from BBC Home > Legacies: UK History Local to You > Strathclyde > Immigration and Emigration

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There were many different reasons why they left their home on the shores of the Baltic: some were escaping conscription into the Russian army; some were freedom fighters, carrying illegal books in the proscribed Lithuanian language [see article: My Father Was a Smuggler —ed.]; some were Jews fleeing persecution; others were simply economic migrants, desperate to escape the crushing poverty at home and prepared to go anywhere in search of a better life.

Many came to Scotland as they could not afford the journey on to America, others were even duped into thinking they had arrived in America, only subsequently to discover they were, in fact, in Scotland.

When they arrived in Scotland, mostly at the port of Leith, the Lithuanians split into two groups, the Jewish immigrants settling in the Gorbals and the Catholic Lithuanians heading for the smelting works of North Ayrshire, the mines of West Lothian and, mainly, for the iron works and mines of Lanarkshire, the vast majority settling in the area round Bellshill and Mossend.

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Lanarkshire always formed the centre of the Lithuanian community in Scotland, not only did the bulk of the population settle there, but the area also contained the resident Lithuanian priest and the Lithuanian Social Club.

One of the main focal points of the community across Scotland was an annual pilgrimage to the grotto at Carfin—where the Lithuanians have their own plaque. Many who came to Lanarkshire were allegedly recruited in the Baltic by agents of Merry & Cunninghame, owners of ironworks and coalmines in the Carnbroe area. Whether this is true or not, by 1914 over 4,000 Lithuanians had settled in the area.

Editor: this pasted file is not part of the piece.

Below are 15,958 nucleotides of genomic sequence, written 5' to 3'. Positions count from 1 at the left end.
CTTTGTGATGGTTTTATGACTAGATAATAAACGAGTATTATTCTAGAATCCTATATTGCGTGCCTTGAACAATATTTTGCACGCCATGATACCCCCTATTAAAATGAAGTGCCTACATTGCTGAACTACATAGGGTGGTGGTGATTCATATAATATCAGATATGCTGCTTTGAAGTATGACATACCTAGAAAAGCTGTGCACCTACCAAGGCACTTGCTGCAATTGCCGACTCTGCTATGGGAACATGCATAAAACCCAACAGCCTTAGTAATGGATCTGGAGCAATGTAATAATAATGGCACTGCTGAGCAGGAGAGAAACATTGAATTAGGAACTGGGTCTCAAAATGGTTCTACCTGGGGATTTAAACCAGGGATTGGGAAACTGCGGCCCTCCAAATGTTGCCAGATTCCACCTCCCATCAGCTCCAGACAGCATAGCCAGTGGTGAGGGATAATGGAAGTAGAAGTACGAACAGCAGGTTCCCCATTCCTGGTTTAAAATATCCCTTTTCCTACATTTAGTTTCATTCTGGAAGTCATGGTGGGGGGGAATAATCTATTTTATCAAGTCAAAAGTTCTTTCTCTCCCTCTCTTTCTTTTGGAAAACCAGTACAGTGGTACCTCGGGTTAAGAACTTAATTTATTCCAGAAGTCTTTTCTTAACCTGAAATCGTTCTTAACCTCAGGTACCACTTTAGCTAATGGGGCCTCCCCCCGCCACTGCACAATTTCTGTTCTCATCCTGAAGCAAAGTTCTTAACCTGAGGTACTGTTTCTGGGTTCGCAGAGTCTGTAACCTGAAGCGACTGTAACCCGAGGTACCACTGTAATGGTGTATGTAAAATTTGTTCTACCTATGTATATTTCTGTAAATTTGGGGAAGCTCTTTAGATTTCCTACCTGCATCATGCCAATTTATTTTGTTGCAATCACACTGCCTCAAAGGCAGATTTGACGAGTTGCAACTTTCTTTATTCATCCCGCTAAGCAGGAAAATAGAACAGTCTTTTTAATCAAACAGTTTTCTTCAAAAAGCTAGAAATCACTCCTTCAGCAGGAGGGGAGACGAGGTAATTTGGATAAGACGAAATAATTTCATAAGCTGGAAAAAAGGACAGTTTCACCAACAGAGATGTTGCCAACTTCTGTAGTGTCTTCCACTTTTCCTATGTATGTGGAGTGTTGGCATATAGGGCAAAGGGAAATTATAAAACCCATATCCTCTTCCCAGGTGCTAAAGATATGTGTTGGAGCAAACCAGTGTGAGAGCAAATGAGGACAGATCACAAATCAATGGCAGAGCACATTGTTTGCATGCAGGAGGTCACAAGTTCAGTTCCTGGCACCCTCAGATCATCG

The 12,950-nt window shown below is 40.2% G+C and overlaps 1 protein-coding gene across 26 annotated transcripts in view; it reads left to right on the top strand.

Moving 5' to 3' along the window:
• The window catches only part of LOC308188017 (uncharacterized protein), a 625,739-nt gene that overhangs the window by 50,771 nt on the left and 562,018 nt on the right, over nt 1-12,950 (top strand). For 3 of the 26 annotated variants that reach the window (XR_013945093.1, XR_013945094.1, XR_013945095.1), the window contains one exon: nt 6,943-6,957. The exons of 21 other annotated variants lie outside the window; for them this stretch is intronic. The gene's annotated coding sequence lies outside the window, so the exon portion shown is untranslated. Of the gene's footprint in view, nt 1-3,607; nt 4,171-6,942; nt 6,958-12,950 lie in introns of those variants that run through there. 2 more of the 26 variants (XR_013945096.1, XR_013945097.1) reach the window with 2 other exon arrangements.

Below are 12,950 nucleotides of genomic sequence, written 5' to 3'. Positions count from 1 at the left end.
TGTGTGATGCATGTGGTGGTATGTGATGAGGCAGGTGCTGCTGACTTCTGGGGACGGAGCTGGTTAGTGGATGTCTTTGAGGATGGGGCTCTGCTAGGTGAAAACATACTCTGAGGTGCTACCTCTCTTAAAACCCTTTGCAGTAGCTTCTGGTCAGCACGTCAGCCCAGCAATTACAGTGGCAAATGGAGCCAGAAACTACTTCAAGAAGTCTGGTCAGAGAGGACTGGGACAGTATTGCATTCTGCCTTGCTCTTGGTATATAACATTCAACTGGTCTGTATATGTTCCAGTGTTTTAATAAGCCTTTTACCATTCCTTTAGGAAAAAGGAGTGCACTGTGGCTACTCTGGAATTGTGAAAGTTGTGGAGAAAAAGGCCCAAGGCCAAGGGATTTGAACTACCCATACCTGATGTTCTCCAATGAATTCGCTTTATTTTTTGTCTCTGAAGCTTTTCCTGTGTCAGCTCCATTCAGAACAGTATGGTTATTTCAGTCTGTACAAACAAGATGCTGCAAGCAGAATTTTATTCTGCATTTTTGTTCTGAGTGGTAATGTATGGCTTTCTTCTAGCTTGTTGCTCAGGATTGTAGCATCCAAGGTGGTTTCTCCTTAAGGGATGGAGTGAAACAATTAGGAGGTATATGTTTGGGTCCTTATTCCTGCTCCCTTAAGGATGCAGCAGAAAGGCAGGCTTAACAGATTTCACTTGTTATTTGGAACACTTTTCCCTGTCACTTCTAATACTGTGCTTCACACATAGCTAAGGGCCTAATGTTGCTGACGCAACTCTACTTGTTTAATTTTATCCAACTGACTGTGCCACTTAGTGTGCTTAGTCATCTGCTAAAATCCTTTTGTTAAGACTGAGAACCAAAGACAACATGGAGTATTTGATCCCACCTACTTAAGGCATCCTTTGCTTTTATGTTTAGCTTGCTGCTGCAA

The Lithuanians were not made welcome in Scotland. They were seen as competition in the market for jobs, and prepared to do them for less than the indigenous workers. Employers were often accused of using them as strike-breakers. Not only were the newcomers obviously foreign, with little or no grasp of the English language, but they were also devoutly Catholic in a fiercely Presbyterian land. The Lithuanians were routinely referred to as “Poles”—the same as calling a Scotsman an Englishman! Even the Lithuanian names were subject to native ignorance, with many being changed by immigration officials and bosses at the pits to random Scottish names, Vicentas Stepsis [proper Lithuanian spelling is Stepšys —ed.] becoming Willie Millar for example. There is even the case of a Lithuanian in Ayrshire who after signing for his pay with an X, saw his name transform into Joseph Ecks. Others changed their name voluntarily, in a bid to avoid harassment and fit into Scottish society more easily [e.g. our Zinkevičius cousins changed their name to “Fletcher” —ed.].